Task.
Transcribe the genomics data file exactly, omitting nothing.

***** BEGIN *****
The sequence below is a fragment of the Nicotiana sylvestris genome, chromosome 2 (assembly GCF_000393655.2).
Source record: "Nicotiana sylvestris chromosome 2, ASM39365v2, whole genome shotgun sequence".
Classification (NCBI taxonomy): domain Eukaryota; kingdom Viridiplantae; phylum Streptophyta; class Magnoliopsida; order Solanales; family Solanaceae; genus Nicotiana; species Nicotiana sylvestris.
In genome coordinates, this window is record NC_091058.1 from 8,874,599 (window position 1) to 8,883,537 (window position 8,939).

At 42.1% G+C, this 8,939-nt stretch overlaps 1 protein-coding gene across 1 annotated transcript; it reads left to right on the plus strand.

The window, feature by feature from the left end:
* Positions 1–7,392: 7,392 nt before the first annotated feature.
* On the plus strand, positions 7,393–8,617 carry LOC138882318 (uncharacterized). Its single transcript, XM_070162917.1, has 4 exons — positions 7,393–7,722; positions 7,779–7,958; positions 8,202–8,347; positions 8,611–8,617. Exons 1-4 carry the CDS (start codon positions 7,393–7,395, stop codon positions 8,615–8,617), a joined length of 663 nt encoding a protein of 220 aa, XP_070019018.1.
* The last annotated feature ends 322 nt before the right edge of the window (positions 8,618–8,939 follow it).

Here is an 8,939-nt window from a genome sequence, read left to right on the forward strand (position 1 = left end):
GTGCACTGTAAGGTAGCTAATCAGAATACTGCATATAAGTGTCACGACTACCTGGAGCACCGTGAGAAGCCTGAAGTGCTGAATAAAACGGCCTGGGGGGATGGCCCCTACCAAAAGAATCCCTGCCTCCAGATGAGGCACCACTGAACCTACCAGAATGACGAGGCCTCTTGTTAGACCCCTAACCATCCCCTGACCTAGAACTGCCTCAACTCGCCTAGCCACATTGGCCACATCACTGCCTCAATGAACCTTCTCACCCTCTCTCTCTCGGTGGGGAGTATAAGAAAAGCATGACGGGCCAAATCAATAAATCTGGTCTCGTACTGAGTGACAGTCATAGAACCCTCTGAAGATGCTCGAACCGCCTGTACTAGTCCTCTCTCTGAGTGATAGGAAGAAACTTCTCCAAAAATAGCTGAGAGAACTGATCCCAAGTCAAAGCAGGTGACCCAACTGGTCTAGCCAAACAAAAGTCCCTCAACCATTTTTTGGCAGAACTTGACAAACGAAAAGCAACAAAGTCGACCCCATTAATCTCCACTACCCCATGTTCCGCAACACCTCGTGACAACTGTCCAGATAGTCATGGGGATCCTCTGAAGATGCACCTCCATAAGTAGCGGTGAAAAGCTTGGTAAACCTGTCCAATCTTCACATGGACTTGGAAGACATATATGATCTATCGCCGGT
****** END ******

The sequence below is a fragment of the Nicotiana sylvestris genome, chromosome 2 (assembly GCF_000393655.2).
Source record: "Nicotiana sylvestris chromosome 2, ASM39365v2, whole genome shotgun sequence".
Classification (NCBI taxonomy): domain Eukaryota; kingdom Viridiplantae; phylum Streptophyta; class Magnoliopsida; order Solanales; family Solanaceae; genus Nicotiana; species Nicotiana sylvestris.
In genome coordinates, this window is record NC_091058.1 from 8,874,599 (window position 1) to 8,883,537 (window position 8,939).

At 42.1% G+C, this 8,939-nt stretch overlaps 1 protein-coding gene across 1 annotated transcript; it reads left to right on the plus strand.

The window, feature by feature from the left end:
* Positions 1–7,392: 7,392 nt before the first annotated feature.
* On the plus strand, positions 7,393–8,617 carry LOC138882318 (uncharacterized). Its single transcript, XM_070162917.1, has 4 exons — positions 7,393–7,722; positions 7,779–7,958; positions 8,202–8,347; positions 8,611–8,617. Exons 1-4 carry the CDS (start codon positions 7,393–7,395, stop codon positions 8,615–8,617), a joined length of 663 nt encoding a protein of 220 aa, XP_070019018.1.
* The last annotated feature ends 322 nt before the right edge of the window (positions 8,618–8,939 follow it).

Here is an 8,939-nt window from a genome sequence, read left to right on the forward strand (position 1 = left end):
GTGCACTGTAAGGTAGCTAATCAGAATACTGCATATAAGTGTCACGACTACCTGGAGCACCGTGAGAAGCCTGAAGTGCTGAATAAAACGGCCTGGGGGGATGGCCCCTACCAAAAGAATCCCTGCCTCCAGATGAGGCACCACTGAACCTACCAGAATGACGAGGCCTCTTGTTAGACCCCTAACCATCCCCTGACCTAGAACTGCCTCAACTCGCCTAGCCACATTGGCCACATCACTGCCTCAATGAACCTTCTCACCCTCTCTCTCTCGGTGGGGAGTATAAGAAAAGCATGACGGGCCAAATCAATAAATCTGGTCTCGTACTGAGTGACAGTCATAGAACCCTCTGAAGATGCTCGAACCGCCTGTACTAGTCCTCTCTCTGAGTGATAGGAAGAAACTTCTCCAAAAATAGCTGAGAGAACTGATCCCAAGTCAAAGCAGGTGACCCAACTGGTCTAGCCAAACAAAAGTCCCTCAACCATTTTTTGGCAGAACTTGACAAACGAAAAGCAACAAAGTCGACCCCATTAATCTCCACTACCCCATGTTCCGCAACACCTCGTGACAACTGTCCAGATAGTCATGGGGATCCTCTGAAGATGCACCTCCATAAGTAGCGGTGAAAAGCTTGGTAAACCTGTCCAATCTTCACATGGACTTGGAAGACATATATGATCTATCGCCGGT